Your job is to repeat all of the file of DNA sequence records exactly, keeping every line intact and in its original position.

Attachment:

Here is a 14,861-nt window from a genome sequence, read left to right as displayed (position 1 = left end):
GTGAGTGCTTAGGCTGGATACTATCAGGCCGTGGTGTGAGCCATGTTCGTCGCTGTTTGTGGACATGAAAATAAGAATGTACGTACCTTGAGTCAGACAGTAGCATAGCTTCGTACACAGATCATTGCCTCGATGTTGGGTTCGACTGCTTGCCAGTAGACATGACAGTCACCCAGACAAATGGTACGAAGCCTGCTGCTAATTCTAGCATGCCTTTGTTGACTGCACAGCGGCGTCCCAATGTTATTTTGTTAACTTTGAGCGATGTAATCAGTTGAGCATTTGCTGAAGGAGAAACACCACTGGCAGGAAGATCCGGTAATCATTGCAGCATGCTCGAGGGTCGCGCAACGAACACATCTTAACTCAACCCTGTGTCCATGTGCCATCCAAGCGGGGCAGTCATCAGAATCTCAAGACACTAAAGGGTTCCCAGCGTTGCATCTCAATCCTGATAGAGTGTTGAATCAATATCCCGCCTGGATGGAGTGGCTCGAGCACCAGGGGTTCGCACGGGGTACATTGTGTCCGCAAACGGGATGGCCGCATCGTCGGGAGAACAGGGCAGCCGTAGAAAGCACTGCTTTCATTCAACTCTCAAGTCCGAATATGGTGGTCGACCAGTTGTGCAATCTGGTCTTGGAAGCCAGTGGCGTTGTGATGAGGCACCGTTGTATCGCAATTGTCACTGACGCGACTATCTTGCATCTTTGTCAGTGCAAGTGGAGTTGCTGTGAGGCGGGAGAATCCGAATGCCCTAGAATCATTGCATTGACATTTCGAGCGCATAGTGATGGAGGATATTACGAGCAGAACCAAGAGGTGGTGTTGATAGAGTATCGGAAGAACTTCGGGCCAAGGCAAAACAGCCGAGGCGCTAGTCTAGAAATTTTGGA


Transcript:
Here is a 14,861-nt window from a genome sequence, read left to right as displayed (position 1 = left end):
GTGAGTGCTTAGGCTGGATACTATCAGGCCGTGGTGTGAGCCATGTTCGTCGCTGTTTGTGGACATGAAAATAAGAATGTACGTACCTTGAGTCAGACAGTAGCATAGCTTCGTACACAGATCATTGCCTCGATGTTGGGTTCGACTGCTTGCCAGTAGACATGACAGTCACCCAGACAAATGGTACGAAGCCTGCTGCTAATTCTAGCATGCCTTTGTTGACTGCACAGCGGCGTCCCAATGTTATTTTGTTAACTTTGAGCGATGTAATCAGTTGAGCATTTGCTGAAGGAGAAACACCACTGGCAGGAAGATCCGGTAATCATTGCAGCATGCTCGAGGGTCGCGCAACGAACACATCTTAACTCAACCCTGTGTCCATGTGCCATCCAAGCGGGGCAGTCATCAGAATCTCAAGACACTAAAGGGTTCCCAGCGTTGCATCTCAATCCTGATAGAGTGTTGAATCAATATCCCGCCTGGATGGAGTGGCTCGAGCACCAGGGGTTCGCACGGGGTACATTGTGTCCGCAAACGGGATGGCCGCATCGTCGGGAGAACAGGGCAGCCGTAGAAAGCACTGCTTTCATTCAACTCTCAAGTCCGAATATGGTGGTCGACCAGTTGTGCAATCTGGTCTTGGAAGCCAGTGGCGTTGTGATGAGGCACCGTTGTATCGCAATTGTCACTGACGCGACTATCTTGCATCTTTGTCAGTGCAAGTGGAGTTGCTGTGAGGCGGGAGAATCCGAATGCCCTAGAATCATTGCATTGACATTTCGAGCGCATAGTGATGGAGGATATTACGAGCAGAACCAAGAGGTGGTGTTGATAGAGTATCGGAAGAACTTCGGGCCAAGGCAAAACAGCCGAGGCGCTAGTCTAGAAATTTTGGA